What’s this? Words of moderation from Melvin Konner, one of the founders of the paleo diet?
[H]umans are omnivores. Neither the “meat-as-a-condiment” wisdom of the heart-healthy scientists nor the “carbs-as-a-condiment” faith that now passes for “paleo” is persuasive to me. In a 2014 paper in the Journal of Human Evolution, Amanda Henry and her colleagues found that even our Neanderthal cousins ate barley broth along with their steaks. Once thought of as extreme carnivores, Neanderthals were actually diet opportunists, just like our own direct ancestors.
I first headed down the paleo road in the early aughts after reading Loren Cordain’s book. The appeal was twofold. Like him, I had difficulty accepting that animal fats cause heart disease in light of our physical traits obviously evolved for omnivorism; and I shared his enthusiasm for moving away from subsidized, vacuous, and overprocessed (and I say over because all food is processed to some extent — nobody is eating raw bison liver Revanant-style) corn- and wheat-based slop in favor of fruits, vegetables, and nuts.
Yet over the years I’ve watched the paleo movement transmogrify into crazed anti-carbohydrate zealotry. Based on my wanderings around the blogosphere, I think a lot of adherents arrive at paleo’s doorstep from a weight-loss perspective and become radicalized by making mad gainz in those early months of low carb intake. Many of these folks don’t seem to do a lot of sustained aerobic exercise (Crossfit doesn’t count) and so don’t recognize that carbs are — and were — a necessary component for endurance. From running distances longer than a 5K to eating white rice to drinking beer (no one will take away my beer *sound of racking shotgun*), I am undoubtedly an apostate.
In his last graf, Konner compares the paleo diet to vegetarianism or keeping kosher or halal, which is apt. All diets are less about nutrition and more about anxiety over pollution. The more strict and obsessive the diet — from the vegan to the raw-fooder to the paleo wringing his hands over a teaspoon of honey in his morning tea — the more high-strung the personality, which is arguably more malignant to well-being than any pound of butter.
“All of these strategies — low-carb paleo diets, too — seem to be compatible with life and health,” Konner writes. Reasonableness? What an old-fashioned idea.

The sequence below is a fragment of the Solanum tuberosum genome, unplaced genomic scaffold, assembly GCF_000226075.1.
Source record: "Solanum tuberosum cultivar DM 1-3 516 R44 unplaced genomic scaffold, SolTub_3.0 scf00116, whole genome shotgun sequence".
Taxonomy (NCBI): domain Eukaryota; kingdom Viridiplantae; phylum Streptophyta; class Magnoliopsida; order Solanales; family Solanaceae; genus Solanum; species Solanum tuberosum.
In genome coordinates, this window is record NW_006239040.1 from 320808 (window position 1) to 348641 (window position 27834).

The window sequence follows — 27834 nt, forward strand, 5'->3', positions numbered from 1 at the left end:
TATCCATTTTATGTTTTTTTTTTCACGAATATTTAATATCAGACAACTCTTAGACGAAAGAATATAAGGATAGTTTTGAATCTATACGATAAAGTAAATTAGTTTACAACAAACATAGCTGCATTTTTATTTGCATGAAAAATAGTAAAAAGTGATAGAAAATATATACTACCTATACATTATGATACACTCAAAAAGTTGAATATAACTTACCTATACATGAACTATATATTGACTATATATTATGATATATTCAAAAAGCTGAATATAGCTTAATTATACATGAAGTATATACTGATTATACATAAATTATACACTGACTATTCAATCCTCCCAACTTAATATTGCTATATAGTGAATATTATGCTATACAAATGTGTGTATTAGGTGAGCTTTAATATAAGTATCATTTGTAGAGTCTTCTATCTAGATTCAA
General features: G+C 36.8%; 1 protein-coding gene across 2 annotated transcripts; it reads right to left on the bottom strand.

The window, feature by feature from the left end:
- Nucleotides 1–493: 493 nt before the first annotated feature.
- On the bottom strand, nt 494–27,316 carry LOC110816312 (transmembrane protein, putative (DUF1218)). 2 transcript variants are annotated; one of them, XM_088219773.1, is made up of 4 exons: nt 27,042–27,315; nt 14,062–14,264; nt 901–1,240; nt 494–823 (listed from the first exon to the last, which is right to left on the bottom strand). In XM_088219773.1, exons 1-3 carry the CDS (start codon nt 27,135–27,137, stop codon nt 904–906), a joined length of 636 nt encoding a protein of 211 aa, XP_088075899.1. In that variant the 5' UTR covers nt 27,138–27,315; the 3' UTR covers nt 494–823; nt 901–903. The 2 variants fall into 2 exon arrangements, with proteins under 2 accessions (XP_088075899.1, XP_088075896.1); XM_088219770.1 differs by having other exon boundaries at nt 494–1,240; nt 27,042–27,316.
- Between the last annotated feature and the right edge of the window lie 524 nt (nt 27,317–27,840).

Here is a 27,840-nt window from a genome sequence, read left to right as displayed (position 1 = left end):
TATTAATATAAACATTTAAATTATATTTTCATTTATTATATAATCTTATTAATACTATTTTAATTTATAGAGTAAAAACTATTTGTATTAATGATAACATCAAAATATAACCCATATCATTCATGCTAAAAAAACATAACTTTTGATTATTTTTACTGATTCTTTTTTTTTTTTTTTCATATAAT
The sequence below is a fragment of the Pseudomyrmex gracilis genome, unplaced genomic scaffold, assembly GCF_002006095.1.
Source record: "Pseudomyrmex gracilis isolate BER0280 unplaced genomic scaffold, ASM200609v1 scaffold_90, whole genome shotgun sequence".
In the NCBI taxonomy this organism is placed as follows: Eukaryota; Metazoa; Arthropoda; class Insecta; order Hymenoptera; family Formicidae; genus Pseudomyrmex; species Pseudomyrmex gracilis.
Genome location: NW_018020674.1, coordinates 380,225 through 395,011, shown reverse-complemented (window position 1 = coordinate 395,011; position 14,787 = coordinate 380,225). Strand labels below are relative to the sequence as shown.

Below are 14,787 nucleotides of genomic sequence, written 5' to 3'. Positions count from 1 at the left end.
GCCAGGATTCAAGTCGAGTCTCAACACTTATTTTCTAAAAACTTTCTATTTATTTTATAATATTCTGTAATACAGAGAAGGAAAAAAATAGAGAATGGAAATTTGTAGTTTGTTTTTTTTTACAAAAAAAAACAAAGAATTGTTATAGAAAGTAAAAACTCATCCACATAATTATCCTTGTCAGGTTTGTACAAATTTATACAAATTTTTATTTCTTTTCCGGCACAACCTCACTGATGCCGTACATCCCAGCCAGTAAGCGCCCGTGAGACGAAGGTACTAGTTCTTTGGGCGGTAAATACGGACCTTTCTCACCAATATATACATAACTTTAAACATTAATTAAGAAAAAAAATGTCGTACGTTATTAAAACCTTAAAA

Over a recent dinner, I learned a buddy of mine has become a proponent of the Paleolithic Diet, an eating system allegedly based on that of our Pleistocene ancestors. We’re both exercise buffs — me mostly aerobic, he anaerobic — so we traded notes. Yet his wife worried that his stringency in keeping to the diet amounted to an eating disorder.
Having read Loren Cordain’s book several years ago, the paleo diet’s emphasis on protein (from lean meats and nuts) resonates with my skepticism toward the carb-focused diet advice usually directed at runners (e.g., this 2004 article where it began to dawn on the Runner’s World editors that maybe we need something beyond spaghetti to heal and build muscle). Unlike Atkins’s meat-and-dairy-heavy, vegetable-light diet, Cordain advocates lean meat, fish, and as many fruits and vegetables you can stomach — all of which wash down easy after a run. I lean toward paleo but with some carbs (mainly rice) thrown in to supplement my running. Which maybe means I just eat normal.
Where Cordain and I diverge is his emphasis on agricultural products (grains, beans, dairy) as the root of modern ills. He can ramble on about the faultlessness of the peer-review process all he wants but the trap I see most people falling into is eating more carbohydrates than they burn and then acting surprised when they gain weight. The demonization of carbs in the media is strong. But they’re not the problem; the problem is some people’s imbalance between consumption and exercise. Running a marathon? By all means eat as many bagels as you want before, during, and after.
I further learned my buddy had added a twist unknown to me: he refuses to eat before 2 p.m. He explained that prehistoric hunter-gatherers wouldn’t eat until then because their morning was spent searching for food. Apparently this is based on the experience of an anthropologist studying the Aché hunter-gatherers of Paraguay. I took him to task, warning him there’s no way to know from the archaeological record what time of day archaic Homo sapiens ate (my guess: any time they had food); and that proxy measures — that is, using a modern hunting-gathering culture as a stand-in for those 20,000 years ago — may be useful for, say, determining how to make and use an atlatl but become uncertain when studying ephemeral and transitory cultural practices. If the Aché don’t eat before 2 p.m., that’s just what the Aché do, not what everyone did during the Ice Age.
It should be duly noted that said dinnertime conversation took place after four pitchers of rum swizzles and several rounds of margaritas and beers — which shows you where our priorities were whilst communing with our ancient forebears.
Publicity shot of Raquel Welch in One Million Years B.C.E. B.C.